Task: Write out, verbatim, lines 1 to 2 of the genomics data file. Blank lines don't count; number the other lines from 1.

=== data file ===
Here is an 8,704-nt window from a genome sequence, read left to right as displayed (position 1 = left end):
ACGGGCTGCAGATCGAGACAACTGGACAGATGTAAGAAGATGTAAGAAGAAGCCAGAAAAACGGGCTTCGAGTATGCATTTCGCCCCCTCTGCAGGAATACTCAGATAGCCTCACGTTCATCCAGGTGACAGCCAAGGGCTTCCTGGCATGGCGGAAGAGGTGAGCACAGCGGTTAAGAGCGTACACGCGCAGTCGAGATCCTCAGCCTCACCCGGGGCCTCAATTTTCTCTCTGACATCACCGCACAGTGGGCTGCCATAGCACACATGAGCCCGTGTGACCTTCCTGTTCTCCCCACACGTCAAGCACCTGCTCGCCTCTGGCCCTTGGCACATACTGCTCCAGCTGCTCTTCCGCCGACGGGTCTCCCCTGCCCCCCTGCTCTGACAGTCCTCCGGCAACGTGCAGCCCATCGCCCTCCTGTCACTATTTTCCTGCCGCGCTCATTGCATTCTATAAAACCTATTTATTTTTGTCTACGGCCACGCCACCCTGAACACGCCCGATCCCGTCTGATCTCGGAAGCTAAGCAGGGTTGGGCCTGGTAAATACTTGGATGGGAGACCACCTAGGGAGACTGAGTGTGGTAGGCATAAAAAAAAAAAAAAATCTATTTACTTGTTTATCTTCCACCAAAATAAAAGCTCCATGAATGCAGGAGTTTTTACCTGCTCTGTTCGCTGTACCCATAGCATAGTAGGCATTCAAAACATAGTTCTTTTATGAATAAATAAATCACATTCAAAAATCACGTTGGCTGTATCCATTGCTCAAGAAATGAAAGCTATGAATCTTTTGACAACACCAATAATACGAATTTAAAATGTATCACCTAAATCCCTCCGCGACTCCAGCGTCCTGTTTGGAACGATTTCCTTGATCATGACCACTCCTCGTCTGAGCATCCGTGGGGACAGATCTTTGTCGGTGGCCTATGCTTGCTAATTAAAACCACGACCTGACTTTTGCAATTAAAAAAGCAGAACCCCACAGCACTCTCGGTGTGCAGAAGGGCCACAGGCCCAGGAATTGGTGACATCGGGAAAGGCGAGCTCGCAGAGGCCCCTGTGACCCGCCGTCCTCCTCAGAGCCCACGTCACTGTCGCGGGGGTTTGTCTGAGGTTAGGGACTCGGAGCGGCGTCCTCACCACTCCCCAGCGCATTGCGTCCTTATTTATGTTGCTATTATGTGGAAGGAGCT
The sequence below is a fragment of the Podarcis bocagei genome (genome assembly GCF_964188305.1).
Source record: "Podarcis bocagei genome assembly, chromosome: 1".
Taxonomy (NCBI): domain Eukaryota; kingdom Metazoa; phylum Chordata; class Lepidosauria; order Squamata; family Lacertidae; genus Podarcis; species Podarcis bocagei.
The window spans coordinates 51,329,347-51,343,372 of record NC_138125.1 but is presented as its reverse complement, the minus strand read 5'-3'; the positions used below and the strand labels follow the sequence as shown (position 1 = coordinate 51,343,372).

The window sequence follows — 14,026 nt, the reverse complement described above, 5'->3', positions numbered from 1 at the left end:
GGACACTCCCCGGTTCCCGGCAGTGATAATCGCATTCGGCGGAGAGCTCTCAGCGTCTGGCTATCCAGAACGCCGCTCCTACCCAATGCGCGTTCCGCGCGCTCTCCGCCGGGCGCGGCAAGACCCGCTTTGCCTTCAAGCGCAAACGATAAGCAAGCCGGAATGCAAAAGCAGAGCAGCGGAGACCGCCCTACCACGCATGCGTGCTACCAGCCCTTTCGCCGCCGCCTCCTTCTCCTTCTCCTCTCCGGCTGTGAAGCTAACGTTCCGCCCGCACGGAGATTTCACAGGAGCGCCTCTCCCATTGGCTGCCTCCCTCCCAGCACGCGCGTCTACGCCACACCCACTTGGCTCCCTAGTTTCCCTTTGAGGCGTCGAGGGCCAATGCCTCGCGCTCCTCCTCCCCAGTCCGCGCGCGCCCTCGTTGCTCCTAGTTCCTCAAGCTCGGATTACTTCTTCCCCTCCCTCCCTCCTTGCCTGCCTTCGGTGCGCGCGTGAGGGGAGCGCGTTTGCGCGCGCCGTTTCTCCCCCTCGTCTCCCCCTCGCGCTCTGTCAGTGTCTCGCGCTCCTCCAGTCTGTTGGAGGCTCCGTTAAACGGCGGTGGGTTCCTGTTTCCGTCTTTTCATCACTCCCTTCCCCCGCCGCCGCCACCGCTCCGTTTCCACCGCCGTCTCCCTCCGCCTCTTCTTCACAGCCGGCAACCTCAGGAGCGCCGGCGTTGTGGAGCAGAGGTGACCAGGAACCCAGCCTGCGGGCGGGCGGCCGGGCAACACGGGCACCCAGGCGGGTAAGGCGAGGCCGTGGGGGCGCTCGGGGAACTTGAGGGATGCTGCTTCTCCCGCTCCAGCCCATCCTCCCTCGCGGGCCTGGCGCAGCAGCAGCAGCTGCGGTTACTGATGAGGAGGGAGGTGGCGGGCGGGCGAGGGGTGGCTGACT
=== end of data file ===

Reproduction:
Here is an 8,704-nt window from a genome sequence, read left to right as displayed (position 1 = left end):
ACGGGCTGCAGATCGAGACAACTGGACAGATGTAAGAAGATGTAAGAAGAAGCCAGAAAAACGGGCTTCGAGTATGCATTTCGCCCCCTCTGCAGGAATACTCAGATAGCCTCACGTTCATCCAGGTGACAGCCAAGGGCTTCCTGGCATGGCGGAAGAGGTGAGCACAGCGGTTAAGAGCGTACACGCGCAGTCGAGATCCTCAGCCTCACCCGGGGCCTCAATTTTCTCTCTGACATCACCGCACAGTGGGCTGCCATAGCACACATGAGCCCGTGTGACCTTCCTGTTCTCCCCACACGTCAAGCACCTGCTCGCCTCTGGCCCTTGGCACATACTGCTCCAGCTGCTCTTCCGCCGACGGGTCTCCCCTGCCCCCCTGCTCTGACAGTCCTCCGGCAACGTGCAGCCCATCGCCCTCCTGTCACTATTTTCCTGCCGCGCTCATTGCATTCTATAAAACCTATTTATTTTTGTCTACGGCCACGCCACCCTGAACACGCCCGATCCCGTCTGATCTCGGAAGCTAAGCAGGGTTGGGCCTGGTAAATACTTGGATGGGAGACCACCTAGGGAGACTGAGTGTGGTAGGCATAAAAAAAAAAAAAAATCTATTTACTTGTTTATCTTCCACCAAAATAAAAGCTCCATGAATGCAGGAGTTTTTACCTGCTCTGTTCGCTGTACCCATAGCATAGTAGGCATTCAAAACATAGTTCTTTTATGAATAAATAAATCACATTCAAAAATCACGTTGGCTGTATCCATTGCTCAAGAAATGAAAGCTATGAATCTTTTGACAACACCAATAATACGAATTTAAAATGTATCACCTAAATCCCTCCGCGACTCCAGCGTCCTGTTTGGAACGATTTCCTTGATCATGACCACTCCTCGTCTGAGCATCCGTGGGGACAGATCTTTGTCGGTGGCCTATGCTTGCTAATTAAAACCACGACCTGACTTTTGCAATTAAAAAAGCAGAACCCCACAGCACTCTCGGTGTGCAGAAGGGCCACAGGCCCAGGAATTGGTGACATCGGGAAAGGCGAGCTCGCAGAGGCCCCTGTGACCCGCCGTCCTCCTCAGAGCCCACGTCACTGTCGCGGGGGTTTGTCTGAGGTTAGGGACTCGGAGCGGCGTCCTCACCACTCCCCAGCGCATTGCGTCCTTATTTATGTTGCTATTATGTGGAAGGAGCT